04 July 2006

The Book’s The Thing

Last week, The Wall Street Journal ran an article about a new(ish) online book cataloging site called LibraryThing.com (the article was called “Social Networking for Bookworms,” by Aaron Rutkoff, 27 June 2006). As someone who happily accepts the label of bookworm, I have been testing the site myself since I saw the article, and it is a very clever creation, with much of its cleverness lying in its simplicity. LibraryThing.com’s purpose is to enable you to catalog your own books, and to connect you (somewhat loosely) with other book owners with similar – or completely different – interests.

Thus far, one component that I have found most intriguing is the rating and commenting system, which allows users to review a book, either in brief form (by selecting from a scale of five stars) or at greater length by posting a review. Other sites do this too – Amazon.com allows people to rate a book – so it may be off-base to suggest there is greater purity to the reviews posted to LibraryThing.com. However, the books that are reviewed here are not necessarily those that attract the most attention on sites like Amazon, which is what makes this network of bookworms more interesting. I would guess that most active book readers will also have little difficulty finding someone they know with whom they can discuss a book and how they felt about it; nor are professional book reviews difficult to come by. Still, another group of reviewers makes for a different range of perspectives, and that is always engaging. (I was pleased to see that someone else owns a copy of Amanda Filipacchi’s Love Creeps; I liked the book too, as mentioned here.)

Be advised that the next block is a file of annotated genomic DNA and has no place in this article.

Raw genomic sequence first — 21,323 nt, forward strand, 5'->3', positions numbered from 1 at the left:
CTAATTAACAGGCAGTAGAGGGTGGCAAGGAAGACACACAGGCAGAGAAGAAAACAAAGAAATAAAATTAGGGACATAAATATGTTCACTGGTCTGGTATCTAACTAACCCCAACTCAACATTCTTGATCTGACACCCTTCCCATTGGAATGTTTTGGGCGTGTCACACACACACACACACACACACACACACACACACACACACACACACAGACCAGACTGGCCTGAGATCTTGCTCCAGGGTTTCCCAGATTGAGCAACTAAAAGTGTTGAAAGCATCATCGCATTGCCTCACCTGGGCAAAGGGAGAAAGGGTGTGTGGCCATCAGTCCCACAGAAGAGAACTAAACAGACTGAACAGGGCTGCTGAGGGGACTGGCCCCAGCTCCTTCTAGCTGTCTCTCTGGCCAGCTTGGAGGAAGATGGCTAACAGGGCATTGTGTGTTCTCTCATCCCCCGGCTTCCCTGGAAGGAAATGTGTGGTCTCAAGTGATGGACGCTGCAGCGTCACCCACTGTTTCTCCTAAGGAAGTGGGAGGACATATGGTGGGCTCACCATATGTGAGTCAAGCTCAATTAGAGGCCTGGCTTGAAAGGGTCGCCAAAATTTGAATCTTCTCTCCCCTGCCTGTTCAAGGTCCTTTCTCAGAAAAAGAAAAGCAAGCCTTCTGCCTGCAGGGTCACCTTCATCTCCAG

The following quote in the Journal’s article also caught my attention: “Mr. Spalding’s book community has grown almost exclusively by word of mouth. Referrals from book-oriented bloggers have helped, but LibraryThing has grown mostly gradually.” The site, which was launched in August 2005, now has more than 45,000 registered members and a catalog listing of more than 3 million books, according to the Journal.

So, the site launched in August of 2005 – almost a year ago – and this article is the first I heard of it. That is intended as an expression of surprise, and yes, I am surprised: partly because I have both friends and family in the publishing business; partly because even in my own line of work, books play such an important role and are so often discussed, fiction and non-fiction alike. Indeed, at a recent meeting I attended in Portland, Oregon, I made a trip to Powell’s City of Books – and I was hardly the only person amongst the many present to do so. Along with music and writing, books are an enormous part of my life. That I am eleven months behind the curve fascinates me.

Clearly, I’m not reading the right things that I didn’t come across this earlier... Where else might I have heard about it? A search on Technorati.com for references to LibraryThing.com is only so revealing since there are thousands of mentions, and distinguishing between the early-adopters of the bunch is no easy task. Not a single friend of colleague mentioned it; if anything, I have mentioned it to a number of people I know since seeing the Journal’s article.

Maybe this isn’t much of a mystery. I did get there eventually – and in its own way that proves the point made in the Journal’s article about the LibraryThing.com’s connection to the “long tail” concept of supply and demand: that technologies like the web are making it possible for consumers to get more of what they really want, because for the systems that supply them the cost of providing such items is dropping, and more products can be reached more easily by more people. If all this means I’m more in the “long tail” than in the body itself, well, I guess I can live with that – as long as I keep reading, to make up for what I’ve missed.


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